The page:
R. Byron Pipes

Rensselaer President

1993 – 1998

R. Byron Pipes

R. Byron Pipes was president of Rensselaer from 1993 to 1998. Born August 14, 1941, in Shreveport, Louisiana, Pipes earned a bachelor’s degree from Louisiana Polytechnic Institute in 1964, a master’s degree from Princeton University in 1969, and a doctorate from the University of Texas in 1972.

Pipes began his career as a senior structures engineer at General Dynamics and served on the faculty of Drexel University. He joined the faculty of the University of Delaware in 1974 as associate professor of mechanical engineering, became full professor in 1980, and Robert L. Spencer Professor of Engineering in 1985, the same year he was named Dean of the College of Engineering. He co-founded and directed Delaware’s Center for Composite Materials, which was named one of the first six National Engineering Research Centers by the National Science Foundation in 1985.

Prior to becoming president of Rensselaer, Pipes served as provost and academic vice president of the University of Delaware, the university’s chief academic officer and second-ranking administrator. In this role, he introduced measures that enhanced efficiency while maintaining academic vigor. During this period, investments were made in faculty salaries, new undergraduate scholarships, and renewal of the campus physical plant.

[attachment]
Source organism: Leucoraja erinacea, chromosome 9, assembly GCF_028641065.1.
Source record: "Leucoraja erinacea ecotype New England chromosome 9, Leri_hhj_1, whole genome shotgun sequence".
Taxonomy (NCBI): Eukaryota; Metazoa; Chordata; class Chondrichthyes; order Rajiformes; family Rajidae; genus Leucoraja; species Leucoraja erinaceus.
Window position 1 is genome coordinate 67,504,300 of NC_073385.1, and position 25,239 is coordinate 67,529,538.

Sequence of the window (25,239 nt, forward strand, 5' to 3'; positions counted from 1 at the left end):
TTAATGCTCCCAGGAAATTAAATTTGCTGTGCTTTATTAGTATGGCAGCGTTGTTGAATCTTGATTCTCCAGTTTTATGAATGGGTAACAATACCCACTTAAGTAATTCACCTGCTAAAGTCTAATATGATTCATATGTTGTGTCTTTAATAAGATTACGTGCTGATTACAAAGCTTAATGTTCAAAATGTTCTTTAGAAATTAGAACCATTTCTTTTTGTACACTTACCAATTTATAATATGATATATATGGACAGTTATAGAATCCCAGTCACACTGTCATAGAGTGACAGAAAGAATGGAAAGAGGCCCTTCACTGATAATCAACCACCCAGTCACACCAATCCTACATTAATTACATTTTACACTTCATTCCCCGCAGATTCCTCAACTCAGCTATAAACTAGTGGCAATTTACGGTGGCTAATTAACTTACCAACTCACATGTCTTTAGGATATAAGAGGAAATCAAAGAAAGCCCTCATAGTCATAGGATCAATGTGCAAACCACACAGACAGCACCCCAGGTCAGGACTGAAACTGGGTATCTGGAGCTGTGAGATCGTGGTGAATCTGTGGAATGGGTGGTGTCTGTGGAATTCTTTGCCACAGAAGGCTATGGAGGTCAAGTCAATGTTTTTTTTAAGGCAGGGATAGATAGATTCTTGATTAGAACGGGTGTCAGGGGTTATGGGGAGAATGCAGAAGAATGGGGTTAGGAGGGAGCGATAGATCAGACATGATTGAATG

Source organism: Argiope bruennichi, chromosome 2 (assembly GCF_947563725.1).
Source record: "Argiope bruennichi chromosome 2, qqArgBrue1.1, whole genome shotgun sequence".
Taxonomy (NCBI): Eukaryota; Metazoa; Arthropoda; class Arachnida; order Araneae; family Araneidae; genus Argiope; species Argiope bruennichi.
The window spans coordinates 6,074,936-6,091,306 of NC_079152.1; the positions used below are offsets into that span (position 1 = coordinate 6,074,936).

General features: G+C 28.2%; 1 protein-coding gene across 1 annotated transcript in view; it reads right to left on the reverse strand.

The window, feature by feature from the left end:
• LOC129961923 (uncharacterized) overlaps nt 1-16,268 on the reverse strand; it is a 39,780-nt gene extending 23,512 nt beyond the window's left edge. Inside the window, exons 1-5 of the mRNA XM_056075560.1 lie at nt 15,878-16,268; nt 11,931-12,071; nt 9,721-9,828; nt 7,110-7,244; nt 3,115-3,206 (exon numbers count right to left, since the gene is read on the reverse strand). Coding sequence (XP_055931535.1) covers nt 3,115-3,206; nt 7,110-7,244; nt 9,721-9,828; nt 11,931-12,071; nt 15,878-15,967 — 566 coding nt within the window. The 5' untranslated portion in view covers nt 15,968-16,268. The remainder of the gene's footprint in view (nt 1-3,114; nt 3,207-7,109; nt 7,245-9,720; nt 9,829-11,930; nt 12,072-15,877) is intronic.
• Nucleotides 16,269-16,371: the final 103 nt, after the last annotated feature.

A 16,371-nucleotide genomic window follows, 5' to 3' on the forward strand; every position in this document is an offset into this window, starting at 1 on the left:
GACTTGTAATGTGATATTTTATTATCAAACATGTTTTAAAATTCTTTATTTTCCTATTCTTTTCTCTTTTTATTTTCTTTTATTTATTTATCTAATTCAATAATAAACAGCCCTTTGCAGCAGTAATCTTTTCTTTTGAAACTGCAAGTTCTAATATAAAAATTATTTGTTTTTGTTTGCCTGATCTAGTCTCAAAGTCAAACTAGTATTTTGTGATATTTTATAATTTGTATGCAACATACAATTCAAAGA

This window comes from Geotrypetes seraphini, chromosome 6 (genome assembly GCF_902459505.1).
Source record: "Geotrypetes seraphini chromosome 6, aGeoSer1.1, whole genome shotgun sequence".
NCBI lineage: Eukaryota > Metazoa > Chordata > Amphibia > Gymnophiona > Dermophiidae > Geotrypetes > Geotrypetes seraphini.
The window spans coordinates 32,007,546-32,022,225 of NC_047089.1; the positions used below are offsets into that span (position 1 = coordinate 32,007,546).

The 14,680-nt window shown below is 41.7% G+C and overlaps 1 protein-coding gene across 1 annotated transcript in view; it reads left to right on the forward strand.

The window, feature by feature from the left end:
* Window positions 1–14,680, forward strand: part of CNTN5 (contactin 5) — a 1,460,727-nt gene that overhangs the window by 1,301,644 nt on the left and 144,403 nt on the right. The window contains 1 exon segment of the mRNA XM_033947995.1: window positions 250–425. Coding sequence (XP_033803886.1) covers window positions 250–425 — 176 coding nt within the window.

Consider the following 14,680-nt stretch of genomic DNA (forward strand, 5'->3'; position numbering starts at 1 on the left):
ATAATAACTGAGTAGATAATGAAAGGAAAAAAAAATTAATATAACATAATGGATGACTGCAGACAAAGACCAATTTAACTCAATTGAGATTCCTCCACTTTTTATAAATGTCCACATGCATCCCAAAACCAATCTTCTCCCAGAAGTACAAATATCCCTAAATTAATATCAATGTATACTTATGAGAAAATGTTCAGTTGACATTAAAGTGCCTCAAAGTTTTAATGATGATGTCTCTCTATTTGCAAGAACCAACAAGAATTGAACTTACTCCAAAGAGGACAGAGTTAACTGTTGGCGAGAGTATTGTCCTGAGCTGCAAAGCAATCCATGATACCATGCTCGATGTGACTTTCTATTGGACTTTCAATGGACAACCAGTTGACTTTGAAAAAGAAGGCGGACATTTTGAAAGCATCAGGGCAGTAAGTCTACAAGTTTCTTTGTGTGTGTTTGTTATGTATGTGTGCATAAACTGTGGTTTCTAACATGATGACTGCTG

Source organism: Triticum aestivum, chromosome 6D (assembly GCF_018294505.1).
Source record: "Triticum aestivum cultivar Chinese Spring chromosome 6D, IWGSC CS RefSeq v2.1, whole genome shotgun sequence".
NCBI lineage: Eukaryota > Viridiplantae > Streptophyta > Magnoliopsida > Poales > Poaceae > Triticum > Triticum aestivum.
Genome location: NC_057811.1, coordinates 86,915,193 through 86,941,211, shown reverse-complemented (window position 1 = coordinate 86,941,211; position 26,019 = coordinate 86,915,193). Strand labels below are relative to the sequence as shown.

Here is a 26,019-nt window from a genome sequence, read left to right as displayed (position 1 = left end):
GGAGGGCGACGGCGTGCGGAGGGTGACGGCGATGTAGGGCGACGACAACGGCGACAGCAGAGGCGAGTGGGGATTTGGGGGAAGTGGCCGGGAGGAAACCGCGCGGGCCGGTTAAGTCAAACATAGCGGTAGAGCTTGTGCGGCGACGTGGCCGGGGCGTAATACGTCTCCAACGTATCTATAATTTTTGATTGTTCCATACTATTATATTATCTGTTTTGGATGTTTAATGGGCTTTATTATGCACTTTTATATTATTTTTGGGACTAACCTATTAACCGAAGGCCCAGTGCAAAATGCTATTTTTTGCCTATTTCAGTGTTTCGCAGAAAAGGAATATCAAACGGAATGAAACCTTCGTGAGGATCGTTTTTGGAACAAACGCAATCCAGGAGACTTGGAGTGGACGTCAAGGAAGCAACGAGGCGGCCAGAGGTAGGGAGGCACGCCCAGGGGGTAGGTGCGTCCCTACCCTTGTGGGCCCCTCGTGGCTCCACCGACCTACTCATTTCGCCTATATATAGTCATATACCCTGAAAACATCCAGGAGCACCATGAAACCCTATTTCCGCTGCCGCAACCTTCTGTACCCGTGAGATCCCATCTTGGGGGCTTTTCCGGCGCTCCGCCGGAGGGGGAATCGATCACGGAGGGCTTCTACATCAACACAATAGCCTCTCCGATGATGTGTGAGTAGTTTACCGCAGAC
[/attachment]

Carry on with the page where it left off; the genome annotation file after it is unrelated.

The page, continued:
As president, Pipes led the revitalization of Rensselaer’s historic campus, and he encouraged the celebration of the Institute’s rich history as the nation’s oldest engineering school. He launched a faculty-led restructuring of the university to create an enhanced learning environment for undergraduates through the use of multimedia technology, new methods of teaching, a completely revised curriculum, and the development of unique, interactive, studio-based courses.

Pipes is a pioneer in revitalizing undergraduate education, a leader in creating new partnerships for university research, and an expert in the field of advanced composite materials. His career in higher-education has been marked by many honors in research and teaching, including membership in the National Academy of Engineering and the Swedish Royal Academy of Engineering Sciences. Pipes’ academic awards include the Claire Fancqui Distinguished Visiting Faculty Scholar Award from the Catholic University of Louvain, Belgium; Gustus L. Larson Memorial Award from the American Society of Mechanical Engineering (ASME); and Fellows Awards from ASME and the Society of the Advancement of Materials and Process Engineering.

R. Byron Pipes